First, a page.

The Shutdown's Best, Funniest Moments

Our medium-length national nightmare is over, at least for now: House Republicans have temporarily touched base with reality and agreed to fund the government and raise the debt ceiling. President Obama signed the legislation Thursday, officially ending the government shutdown. It’s been a volatile couple of weeks, with many notable — or notably shameful — moments.

It all began when Ted Cruz, the junior Senator from Texas, launched a 21-hour-long speech on the Senate floor in protest of Obamacare. His speech wasn’t a filibuster, as it didn’t actually affect the legislative process, but it was good for a laugh, and also for Cruz’s fundraising. The high point came when he read Green Eggs and Ham, which is about a child who insists that something is terrible before he’s had a chance to try it. This was during Cruz’s attempt to derail Obamacare before it took effect, but the irony seemed to escape him. The whole debacle made us realize that there’s probably a lot Republican could learn from Dr. Seuss.

With Cruz’s encouragement, House Republicans refused fund the government unless Obamacare was defunded. But Democrats already pledged that they wouldn’t touch the Affordable Care Act, yet as the clock ticked closer to midnight, Republicans remained defiant. Surely, reasonable observers thought, they wouldn’t embark on such an obviously suicidal mission, would they?

Embark on a suicide mission they did, and the government shut down. This caused all sorts of absurdity. For example, there was Congressman Randy Neugebauer’s confrontation with a park ranger in front of the WWII memorial. The memorial had been closed because of the shutdown, and Neugebauer voted for the shutdown; therefore, Neugebauer chewed out the poor park ranger tasked with blocking access to the memorial. It was a nice encapsulation the sort of logic by which the House GOP was operating.

We also had Congressman Todd Rokita, who, in the course of one five minute interview, managed to blame CNN anchor Carol Costello for the shutdown, claim that Obamacare would cost more economic damage than a debt ceiling breach, and then tell Costello that she was hot but dishonest.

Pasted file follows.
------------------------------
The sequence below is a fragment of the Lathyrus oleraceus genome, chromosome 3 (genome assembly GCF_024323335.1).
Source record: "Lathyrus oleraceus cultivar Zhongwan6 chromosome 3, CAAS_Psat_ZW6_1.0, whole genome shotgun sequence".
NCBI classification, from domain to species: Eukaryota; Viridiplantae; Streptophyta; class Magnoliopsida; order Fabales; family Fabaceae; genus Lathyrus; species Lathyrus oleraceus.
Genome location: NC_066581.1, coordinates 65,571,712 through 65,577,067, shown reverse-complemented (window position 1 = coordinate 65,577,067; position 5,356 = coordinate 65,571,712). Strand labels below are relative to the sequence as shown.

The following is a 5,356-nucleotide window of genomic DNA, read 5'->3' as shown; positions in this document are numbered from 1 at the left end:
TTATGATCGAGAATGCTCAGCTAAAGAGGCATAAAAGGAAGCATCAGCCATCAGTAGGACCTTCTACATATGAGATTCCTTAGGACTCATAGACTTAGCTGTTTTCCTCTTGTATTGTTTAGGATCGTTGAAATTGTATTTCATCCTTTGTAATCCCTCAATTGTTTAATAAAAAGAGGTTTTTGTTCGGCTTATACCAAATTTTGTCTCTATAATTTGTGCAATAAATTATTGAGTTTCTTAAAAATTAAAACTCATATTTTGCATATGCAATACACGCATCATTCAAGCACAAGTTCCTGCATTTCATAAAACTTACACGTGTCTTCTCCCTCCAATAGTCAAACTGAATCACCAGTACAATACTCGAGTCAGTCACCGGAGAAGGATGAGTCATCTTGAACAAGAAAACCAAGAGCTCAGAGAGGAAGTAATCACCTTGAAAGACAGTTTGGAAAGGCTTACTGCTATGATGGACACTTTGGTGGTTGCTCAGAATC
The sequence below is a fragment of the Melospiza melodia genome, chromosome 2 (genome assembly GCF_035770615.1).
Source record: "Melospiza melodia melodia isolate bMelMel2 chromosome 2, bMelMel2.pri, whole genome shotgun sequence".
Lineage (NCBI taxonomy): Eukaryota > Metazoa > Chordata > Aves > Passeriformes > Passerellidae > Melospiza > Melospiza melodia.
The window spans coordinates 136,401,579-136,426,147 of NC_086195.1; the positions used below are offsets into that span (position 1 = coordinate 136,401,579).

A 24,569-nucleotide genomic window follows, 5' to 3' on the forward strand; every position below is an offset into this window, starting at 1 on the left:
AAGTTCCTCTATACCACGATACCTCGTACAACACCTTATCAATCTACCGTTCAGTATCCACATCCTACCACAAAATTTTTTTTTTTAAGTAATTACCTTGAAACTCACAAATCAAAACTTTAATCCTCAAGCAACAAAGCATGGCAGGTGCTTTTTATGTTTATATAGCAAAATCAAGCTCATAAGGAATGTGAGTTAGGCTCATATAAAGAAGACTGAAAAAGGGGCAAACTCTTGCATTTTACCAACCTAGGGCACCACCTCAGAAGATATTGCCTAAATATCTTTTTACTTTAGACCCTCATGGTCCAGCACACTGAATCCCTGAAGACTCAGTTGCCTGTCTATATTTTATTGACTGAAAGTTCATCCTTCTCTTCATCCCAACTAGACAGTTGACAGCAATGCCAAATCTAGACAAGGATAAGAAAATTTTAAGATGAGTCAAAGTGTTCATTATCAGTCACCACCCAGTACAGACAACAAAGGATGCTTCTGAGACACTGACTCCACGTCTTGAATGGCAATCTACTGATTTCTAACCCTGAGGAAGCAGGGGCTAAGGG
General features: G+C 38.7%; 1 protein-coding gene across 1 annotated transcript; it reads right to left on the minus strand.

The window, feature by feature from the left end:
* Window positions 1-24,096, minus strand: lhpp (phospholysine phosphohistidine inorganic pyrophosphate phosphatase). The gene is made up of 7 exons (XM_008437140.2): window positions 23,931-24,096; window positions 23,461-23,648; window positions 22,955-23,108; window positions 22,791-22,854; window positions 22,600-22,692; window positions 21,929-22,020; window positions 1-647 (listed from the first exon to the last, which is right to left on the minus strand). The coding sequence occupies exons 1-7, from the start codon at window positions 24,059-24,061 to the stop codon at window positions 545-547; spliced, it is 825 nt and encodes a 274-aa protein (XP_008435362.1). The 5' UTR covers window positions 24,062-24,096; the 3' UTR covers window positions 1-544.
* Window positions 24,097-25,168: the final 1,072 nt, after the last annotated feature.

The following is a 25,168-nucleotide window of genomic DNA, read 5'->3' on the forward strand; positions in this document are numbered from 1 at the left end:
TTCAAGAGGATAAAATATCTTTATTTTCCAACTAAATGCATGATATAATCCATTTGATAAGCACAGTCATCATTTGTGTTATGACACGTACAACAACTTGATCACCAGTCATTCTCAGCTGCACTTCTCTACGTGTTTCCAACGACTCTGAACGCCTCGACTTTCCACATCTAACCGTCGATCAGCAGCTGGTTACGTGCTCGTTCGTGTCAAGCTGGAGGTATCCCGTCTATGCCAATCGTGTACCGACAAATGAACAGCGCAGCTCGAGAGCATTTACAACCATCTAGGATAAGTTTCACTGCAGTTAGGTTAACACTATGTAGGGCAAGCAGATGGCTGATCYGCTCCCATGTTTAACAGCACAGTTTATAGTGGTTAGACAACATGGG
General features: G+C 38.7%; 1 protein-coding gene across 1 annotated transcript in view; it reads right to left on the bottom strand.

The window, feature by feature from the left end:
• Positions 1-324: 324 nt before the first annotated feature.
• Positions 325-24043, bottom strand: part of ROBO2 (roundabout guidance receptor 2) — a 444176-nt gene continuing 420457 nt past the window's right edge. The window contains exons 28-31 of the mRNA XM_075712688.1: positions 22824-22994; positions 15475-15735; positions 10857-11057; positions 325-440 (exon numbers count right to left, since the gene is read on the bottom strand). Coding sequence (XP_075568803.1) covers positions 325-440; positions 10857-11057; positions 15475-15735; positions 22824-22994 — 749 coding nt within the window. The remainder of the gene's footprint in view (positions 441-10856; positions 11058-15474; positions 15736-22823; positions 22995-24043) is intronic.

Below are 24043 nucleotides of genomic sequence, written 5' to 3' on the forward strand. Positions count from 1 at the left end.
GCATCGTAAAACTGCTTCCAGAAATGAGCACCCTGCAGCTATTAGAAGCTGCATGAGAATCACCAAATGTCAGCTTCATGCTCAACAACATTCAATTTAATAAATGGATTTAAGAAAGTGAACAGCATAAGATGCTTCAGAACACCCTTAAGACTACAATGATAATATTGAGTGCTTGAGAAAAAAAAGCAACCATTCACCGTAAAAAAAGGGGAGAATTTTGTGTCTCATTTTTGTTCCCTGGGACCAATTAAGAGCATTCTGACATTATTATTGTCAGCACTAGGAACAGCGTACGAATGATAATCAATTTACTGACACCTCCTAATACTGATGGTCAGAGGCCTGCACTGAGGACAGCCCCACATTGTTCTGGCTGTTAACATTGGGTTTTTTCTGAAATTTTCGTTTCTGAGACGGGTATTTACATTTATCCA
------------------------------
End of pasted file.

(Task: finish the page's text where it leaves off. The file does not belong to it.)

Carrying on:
As the shutdown got into full swing, several polls came out showing that, to the shock of Tea Partiers everywhere, the shutdown was actually hurting Republicans! Astonishingly, Americans blamed the GOP more than Democrats for the shutdown, and the Republican Party itself registered its lowest approval ratings ever. What’s more, Obamacare actually became more popular in the eyes of the public after the shutdown, causing many slightly saner Republicans — like Congressman Peter King — to question their party’s strategy.

But the crazies dug in. Meanwhile, the deadline to raise the debt ceiling neared, and while most economists agreed that failing to raise the debt ceiling would have been exponentially more harmful than the government shutdown, some disagreed. Most notably, there was Congressman Ted Yoho, who said that a debt ceiling breach and the subsequent default “would bring stability to the world markets.”

Time was running out, but the GOP wasn’t going to give up just yet. The best microcosm of Republicans’ thinking during this whole thing came from Congressman Marlin Stutzman, whose words blurred the line between reality and an episode of Saturday Night Live:

We’re not going to be disrespected. We have to get something out of this. And I don’t know what that even is.

That line was so perfect, Obama referenced it in a speech.

Eventually, it became clear that there was no endgame to the Republican strategy, making many a Senate Republican furious with Ted Cruz. House Speaker John Boehner attempted to shift the blame to Democrats, bellowing that “this isn’t some damn game” days before telling his Republican colleagues that they needed to “put some points on the board.” But it was futile. The government was eventually going to be funded, the debt ceiling was going to be raised before it was reached, and Obamacare would emerge unscathed.

Today, that happened, and the madness ended. For all of their efforts, Republicans came out worse than when they started, while the target of their ire remained untouched.